MANCHESTER, NH — Wednesday night’s premiere of “The Briefcase” on CBS featured a Manchester family, faced with a $100,000 decision.
Give away some, all or none of the unexpected money to another family that might be in an equally difficult financial decision.
Spoiler alert: If you DVR’d this one, we’re spilling the beans below, so stop reading now.
“For me, it’s not about yourself, it’s about other people,” says Dave Bronson, an injured Iraq Army veteran who lost his leg in an IED blast.
The premise of the show is the couples from around the country, who thought they were involved in a documentary shoot, find out that they are actually on a reality TV show. Each family is given a briefcase with $101,ooo in it. They can keep the $1,000, but must decide what to do with the balance.
Dave and his wife, Cara, at first took different approaches to the money — she initially wanted to keep $60,000 while Dave wanted to keep $20,000. Meanwhile, their counterpart family, the Bergins from North Carolina, waffled even more dramatically — Joe Bergin initially kept all the money, but a day later, his wife Kim decides to keep it all.
Then things changed, after the Bronsons and the Bergins get to visit each other’s homes with less than 24 hours left to decide what to do with the $100,000 windfall.
The Bronson’s see that the Bergins home, which is in some disrepair, broken faucets and washing machine. The Bergins discover that Dave is an injured war veteran, and that they are expecting a child. They are moved by his heroism, and see a parallel between the families, remembering their early days as a struggling young couple with young children.
Kim Bergin gets physically ill after visiting the Bronson’s home, feeling suddenly selfish about her decision, and refocuses on the love she has within her family, which “means more than anything.”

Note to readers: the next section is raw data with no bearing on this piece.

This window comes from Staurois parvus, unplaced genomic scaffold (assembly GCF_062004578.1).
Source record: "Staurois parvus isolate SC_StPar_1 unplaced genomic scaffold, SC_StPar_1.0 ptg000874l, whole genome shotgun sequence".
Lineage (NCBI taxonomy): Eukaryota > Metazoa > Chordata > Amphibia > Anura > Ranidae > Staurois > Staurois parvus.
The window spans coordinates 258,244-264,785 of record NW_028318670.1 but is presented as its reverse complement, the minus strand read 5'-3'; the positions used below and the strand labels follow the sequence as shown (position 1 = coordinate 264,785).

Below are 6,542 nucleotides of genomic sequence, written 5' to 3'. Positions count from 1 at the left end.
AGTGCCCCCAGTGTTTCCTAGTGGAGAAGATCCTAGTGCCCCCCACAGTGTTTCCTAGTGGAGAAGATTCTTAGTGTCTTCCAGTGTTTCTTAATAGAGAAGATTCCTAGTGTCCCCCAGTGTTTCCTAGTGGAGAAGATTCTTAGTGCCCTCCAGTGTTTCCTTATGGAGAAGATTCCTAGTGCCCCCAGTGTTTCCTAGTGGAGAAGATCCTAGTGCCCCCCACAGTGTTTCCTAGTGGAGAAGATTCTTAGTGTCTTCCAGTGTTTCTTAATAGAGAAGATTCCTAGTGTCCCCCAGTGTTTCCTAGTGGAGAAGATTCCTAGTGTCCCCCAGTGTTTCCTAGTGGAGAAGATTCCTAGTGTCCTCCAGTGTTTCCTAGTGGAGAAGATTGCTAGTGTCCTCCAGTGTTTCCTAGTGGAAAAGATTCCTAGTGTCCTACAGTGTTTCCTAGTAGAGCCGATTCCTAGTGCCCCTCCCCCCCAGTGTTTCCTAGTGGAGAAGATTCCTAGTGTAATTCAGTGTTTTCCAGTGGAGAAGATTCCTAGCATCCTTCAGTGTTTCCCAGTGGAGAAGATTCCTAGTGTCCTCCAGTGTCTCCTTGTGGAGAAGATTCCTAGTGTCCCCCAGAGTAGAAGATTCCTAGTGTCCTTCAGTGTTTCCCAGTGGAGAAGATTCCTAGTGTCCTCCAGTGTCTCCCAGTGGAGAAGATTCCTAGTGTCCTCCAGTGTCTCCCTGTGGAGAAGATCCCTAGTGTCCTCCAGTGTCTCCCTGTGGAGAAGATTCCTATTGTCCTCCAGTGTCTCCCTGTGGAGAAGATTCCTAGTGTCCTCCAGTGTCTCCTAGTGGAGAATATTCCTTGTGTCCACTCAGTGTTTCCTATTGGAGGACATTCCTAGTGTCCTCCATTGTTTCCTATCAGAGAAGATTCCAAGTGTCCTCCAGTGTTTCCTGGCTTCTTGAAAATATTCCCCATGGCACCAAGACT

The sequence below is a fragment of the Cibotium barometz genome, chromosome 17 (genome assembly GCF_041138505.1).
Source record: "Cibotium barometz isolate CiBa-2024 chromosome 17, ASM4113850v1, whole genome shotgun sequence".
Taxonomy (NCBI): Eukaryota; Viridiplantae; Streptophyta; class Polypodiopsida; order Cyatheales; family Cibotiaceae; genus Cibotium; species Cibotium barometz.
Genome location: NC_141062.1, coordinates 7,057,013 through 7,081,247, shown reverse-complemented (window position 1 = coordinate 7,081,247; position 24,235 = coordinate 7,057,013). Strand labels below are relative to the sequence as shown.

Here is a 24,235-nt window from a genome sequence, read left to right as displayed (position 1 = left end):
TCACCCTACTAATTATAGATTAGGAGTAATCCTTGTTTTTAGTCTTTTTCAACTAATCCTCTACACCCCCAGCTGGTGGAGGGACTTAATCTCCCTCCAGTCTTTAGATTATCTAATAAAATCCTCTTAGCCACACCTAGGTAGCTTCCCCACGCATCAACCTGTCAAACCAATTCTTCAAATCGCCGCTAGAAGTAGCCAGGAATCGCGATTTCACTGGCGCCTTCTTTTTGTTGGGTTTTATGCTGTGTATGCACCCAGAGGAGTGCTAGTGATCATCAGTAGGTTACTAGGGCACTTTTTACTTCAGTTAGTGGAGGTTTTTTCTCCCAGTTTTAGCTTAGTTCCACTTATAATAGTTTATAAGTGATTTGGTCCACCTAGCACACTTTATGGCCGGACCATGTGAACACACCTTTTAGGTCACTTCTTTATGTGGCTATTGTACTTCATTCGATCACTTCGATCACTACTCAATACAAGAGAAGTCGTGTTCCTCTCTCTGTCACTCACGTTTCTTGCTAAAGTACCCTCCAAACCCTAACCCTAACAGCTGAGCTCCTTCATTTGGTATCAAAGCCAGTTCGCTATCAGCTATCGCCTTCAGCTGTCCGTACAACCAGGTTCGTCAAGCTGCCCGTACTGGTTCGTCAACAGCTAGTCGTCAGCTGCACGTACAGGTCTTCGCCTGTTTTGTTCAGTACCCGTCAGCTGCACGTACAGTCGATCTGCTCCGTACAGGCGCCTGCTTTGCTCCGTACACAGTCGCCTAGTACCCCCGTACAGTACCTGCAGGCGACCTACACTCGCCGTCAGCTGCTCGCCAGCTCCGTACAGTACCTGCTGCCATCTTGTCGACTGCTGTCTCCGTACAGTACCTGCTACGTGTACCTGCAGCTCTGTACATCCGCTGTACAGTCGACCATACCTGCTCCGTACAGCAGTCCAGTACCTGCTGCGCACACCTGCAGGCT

“That money is so not important to me right now,” she says.
Meanwhile the Bronson’s take stock of the Bergins’ broken down fleet of ice cream trucks, and realize that the struggle for them, with three teenage daughters and his heart condition, is very real.
Finally, the two families are both sent to Los Angeles to make their final decisions, face-to-face, with one another.
I have felt every emotion possible,” says Kim Bergin, as the two couples prepare to meet.
That is where they discover that they have both been charged with the same task, to decide what to do with the $100,000 while learning about the other family’s struggles.
“We were in your apartment, it reminded me of us 20 years ago,” says Kim Bergin. “This decision was extremely hard. I’m not a selfish person, but you have to think about your family because those are the people you live with. When I looked at this money I didn’t see Ben Franklin’s face; I saw my kids’ faces.”
The Bergins then push $100,000 across the table to the Bronsons, saying that they felt totally “at peace” with their decision to give all the money away.
Not to be outdone, the Bronsons tell them that they went through the same deliberations.
“I’m not a crier, it takes a lot. I’m fighting it,” says Dave. “We got to tour where you park your ice cream trucks. I could tell to get them fixed it would take a lot. That hit really hard with me,” says Dave.
Cara tells the Bergins that they also decided to give the Bergins the full $100,000.
“I told you guys you were a lot like us,” says Joe Bergin, as the two families embrace.
It was a life changing situation for all four of them — as they agree that the experience allowed them to learn more about themselves individually, and as couples.
“The Briefcase” is a six-week summer reality TV series aring Wednesday nights at 8 p.m. on CBS.
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